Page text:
Cooley's Sixty Plus Outreach Project receives new name

By Roberta M. Gubbins

Legal News

Thomas M. Cooley Law School's Sixty Plus Elderlaw Clinic has renamed its outreach effort, "The Stone Community Outreach Project" in honor of the late Pastor Lester D. Stone.

A large crowd came together on March 25 to witness the dedication of the stone representing the new naming of the former Sixty Plus Outreach Project. Pastor Lester Stone worked tirelessly with the project and demonstrated unwavering commitment to freedom and justice.

The ceremony included reflections on Pastor Stone's contributions to the community by members of the Elderlaw Clinic, Sixty Plus Outreach staff, and the Sixty Plus interns.

"The Mission of the Sixty Plus Elderlaw Clinic is to provide legal services to people in the Lansing area that are 60 years or older," said Sheri Sainz, representing the Cooley interns. "I believe such initiatives as the Pastor Stone Community Outreach Project better helps the local community to be informed about their rights. I believe the spirit of Pastor Stone continues to flourish today."

Rita J. Bunton, Lansing Community College and Retired Lansing Police Chief Mark Alley also spoke of Pastor Stone's contributions. A'Lynne Robinson, Chairperson, Lansing City Council, read the resolution adopted by the city.

Reverend Robert E. Nicholson and the Sixty Plus Inc. Elderlaw Community Outreach Steering Committee dedicated the stones to Dr. Carolyn Stone, his wife of 39 years, and Lester Stone II, son. "Pastor Stone," said Reverend Nicholson "was aware that a threat to justice anywhere is a threat to justice everywhere."

"Dr. Carolyn Stone," he said, "on behalf of the Sixty Plus Elder Law Clinic and Cooley Law School, it gives us great pleasure to dedicate this stone (as representative of the) sturdy, sound, never-wavering personality of Pastor Stone. This stone stands between us, Cooley Law and you that we will commit ourselves to serve the seniors in Sixty Plus Elderlaw Clinic."

Pastor Lester D. Stone spent his entire life pursing truth and justice with unapologetic passion. A native of Nashville, TN, Pastor Stone moved to Lansing in June 1982 to lead Friendship Baptist Church.

Pastor Stone sat on numerous boards and spoke to issues facing the community that had become his home. Lansing's City Council invited him to serve as guest speaker for its Dr. Martin Luther King, Jr. holiday program two years in a row. Pastor Stone recited the slain civil rights leader's I Have a Dream speech to packed chambers both times.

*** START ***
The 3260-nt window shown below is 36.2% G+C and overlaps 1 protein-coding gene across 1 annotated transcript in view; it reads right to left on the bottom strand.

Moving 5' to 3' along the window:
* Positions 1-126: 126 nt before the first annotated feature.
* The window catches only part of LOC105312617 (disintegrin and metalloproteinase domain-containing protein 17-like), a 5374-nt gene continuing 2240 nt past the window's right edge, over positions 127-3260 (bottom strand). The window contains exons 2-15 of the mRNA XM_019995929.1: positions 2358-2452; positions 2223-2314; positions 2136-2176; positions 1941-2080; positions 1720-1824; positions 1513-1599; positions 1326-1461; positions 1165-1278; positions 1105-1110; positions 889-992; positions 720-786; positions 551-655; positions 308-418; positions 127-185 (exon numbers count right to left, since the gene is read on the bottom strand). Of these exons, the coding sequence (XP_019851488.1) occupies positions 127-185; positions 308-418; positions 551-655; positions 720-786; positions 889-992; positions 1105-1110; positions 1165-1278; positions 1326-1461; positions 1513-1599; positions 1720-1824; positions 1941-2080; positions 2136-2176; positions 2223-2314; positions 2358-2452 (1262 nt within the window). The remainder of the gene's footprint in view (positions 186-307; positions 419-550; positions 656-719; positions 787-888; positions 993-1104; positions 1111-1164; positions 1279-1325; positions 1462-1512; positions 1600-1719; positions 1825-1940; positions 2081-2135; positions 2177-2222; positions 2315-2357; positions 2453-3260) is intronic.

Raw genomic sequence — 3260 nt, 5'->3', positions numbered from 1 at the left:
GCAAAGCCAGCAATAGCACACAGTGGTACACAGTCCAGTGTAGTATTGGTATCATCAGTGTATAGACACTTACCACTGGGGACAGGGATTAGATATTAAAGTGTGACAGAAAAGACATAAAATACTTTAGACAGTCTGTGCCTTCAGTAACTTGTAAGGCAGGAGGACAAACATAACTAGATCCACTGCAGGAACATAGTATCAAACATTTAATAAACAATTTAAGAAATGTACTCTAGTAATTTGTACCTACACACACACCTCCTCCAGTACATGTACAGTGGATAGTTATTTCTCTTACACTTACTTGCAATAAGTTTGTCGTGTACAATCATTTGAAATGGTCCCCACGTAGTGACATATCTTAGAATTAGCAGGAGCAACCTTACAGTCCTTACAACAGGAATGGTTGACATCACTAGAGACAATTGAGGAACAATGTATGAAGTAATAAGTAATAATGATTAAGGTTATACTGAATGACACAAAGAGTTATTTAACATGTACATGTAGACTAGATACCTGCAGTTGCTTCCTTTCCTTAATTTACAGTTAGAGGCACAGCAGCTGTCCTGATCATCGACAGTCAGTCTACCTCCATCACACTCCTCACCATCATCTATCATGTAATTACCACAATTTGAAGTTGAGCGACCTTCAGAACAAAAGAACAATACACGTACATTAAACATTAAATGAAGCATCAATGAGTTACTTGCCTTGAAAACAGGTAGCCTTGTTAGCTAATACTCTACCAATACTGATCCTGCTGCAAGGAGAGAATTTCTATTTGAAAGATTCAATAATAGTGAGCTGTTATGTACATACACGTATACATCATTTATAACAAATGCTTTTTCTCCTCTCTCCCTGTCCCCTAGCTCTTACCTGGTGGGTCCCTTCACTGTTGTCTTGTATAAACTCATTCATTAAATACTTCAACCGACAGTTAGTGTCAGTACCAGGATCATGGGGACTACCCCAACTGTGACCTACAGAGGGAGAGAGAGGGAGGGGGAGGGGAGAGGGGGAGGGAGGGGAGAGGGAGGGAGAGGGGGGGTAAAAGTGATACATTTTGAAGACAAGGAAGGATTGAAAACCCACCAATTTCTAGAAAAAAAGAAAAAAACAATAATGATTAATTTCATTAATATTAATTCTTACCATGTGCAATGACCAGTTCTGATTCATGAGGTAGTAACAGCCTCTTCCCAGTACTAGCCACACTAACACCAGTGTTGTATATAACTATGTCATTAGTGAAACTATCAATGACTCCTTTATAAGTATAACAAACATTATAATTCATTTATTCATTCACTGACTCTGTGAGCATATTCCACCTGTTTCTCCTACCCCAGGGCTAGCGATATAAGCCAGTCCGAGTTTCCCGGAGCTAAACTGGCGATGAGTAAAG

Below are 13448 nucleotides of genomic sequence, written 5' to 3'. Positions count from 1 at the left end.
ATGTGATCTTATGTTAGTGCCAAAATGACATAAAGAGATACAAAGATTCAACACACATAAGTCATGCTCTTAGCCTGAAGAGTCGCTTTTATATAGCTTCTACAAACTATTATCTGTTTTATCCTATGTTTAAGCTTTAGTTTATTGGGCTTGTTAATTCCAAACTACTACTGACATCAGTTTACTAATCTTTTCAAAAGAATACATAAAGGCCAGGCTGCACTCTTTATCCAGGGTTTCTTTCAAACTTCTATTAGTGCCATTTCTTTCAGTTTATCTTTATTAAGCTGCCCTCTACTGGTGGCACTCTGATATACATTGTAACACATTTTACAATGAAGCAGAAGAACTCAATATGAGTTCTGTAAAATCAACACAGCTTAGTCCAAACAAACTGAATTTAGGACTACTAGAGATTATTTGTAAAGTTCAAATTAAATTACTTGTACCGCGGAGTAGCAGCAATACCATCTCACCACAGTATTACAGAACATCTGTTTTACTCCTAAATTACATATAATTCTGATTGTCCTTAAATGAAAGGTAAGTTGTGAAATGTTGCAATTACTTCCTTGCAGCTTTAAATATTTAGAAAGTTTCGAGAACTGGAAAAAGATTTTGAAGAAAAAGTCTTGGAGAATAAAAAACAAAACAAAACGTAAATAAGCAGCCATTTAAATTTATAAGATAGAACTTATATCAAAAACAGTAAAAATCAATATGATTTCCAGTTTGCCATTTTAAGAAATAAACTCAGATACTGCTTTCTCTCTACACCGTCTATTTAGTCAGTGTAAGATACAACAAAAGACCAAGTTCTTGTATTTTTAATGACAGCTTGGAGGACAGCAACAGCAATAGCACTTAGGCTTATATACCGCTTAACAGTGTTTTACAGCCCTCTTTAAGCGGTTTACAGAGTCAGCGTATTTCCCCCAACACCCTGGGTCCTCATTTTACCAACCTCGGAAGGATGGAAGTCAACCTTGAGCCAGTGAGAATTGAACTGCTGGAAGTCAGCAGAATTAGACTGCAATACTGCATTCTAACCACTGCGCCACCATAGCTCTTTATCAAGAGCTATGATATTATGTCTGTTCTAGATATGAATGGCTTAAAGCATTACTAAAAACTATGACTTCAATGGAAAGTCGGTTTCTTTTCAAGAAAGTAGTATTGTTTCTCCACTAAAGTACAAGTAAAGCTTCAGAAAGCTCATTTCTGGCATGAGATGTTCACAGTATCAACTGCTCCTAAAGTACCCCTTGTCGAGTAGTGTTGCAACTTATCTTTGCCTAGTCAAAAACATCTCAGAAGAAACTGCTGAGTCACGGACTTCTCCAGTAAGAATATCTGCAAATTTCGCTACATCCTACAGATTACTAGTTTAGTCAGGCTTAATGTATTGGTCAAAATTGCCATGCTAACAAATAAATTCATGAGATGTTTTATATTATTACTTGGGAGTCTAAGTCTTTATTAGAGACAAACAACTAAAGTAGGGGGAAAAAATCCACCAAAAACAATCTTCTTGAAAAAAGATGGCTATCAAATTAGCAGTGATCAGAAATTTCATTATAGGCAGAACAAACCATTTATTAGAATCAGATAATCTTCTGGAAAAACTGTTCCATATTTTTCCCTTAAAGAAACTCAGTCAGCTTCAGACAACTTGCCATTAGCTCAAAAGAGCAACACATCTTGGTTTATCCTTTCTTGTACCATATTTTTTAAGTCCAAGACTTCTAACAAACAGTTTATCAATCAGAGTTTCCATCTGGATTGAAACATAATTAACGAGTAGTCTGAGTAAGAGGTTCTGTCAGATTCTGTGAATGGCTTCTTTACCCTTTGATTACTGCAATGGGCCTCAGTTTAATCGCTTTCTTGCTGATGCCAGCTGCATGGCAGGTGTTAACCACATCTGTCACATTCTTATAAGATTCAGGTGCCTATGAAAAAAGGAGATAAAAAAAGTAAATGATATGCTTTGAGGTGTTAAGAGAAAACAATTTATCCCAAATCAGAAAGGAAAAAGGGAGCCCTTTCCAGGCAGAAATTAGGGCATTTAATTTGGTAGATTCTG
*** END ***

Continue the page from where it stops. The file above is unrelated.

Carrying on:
When two African American males died at the hands of law enforcement in Feb. 1996, Pastor Stone helped calm an outraged community and organized a group that was eventually called The March for Justice. Pastor Stone and the March for Justice spent the next ten years raising awareness of police brutality, and excessive and deadly force by the Lansing Police Dept. The group pushed for changes in police policies and procedures, including strengthening the citizens' complaint system. The city hired a special investigator to oversee the complaint process. Minority hiring of police officers increased and the incidence of violent crime dropped.

In Nov. 1999, an initiative calling for a citizens' review board failed at the polls but received more than 7,000 votes cast. The March for Justice also was credited with helping elect its first African American county prosecutor. Amid strong opposition, he played a major role in pushing to rename Logan Street, Dr. Martin Luther King, Jr. Blvd.

Pastor Stone earned his Bachelors' of Arts Degree from Belmont College in 1973. Vanderbilt University awarded him a Masters of Divinity Degree in 1976 and a Master of Arts Degree in 1977.

The Stone will be housed at the Sixty Plus Clinic to bear witness to the work on behalf of senior citizens on behalf of justice and service. A smaller stone was presented to the family.

For more information, contact the Sixty Plus, Inc. Elderlaw Clinic at Thomas M. Cooley Law School.

Published: Fri, Apr 8, 2011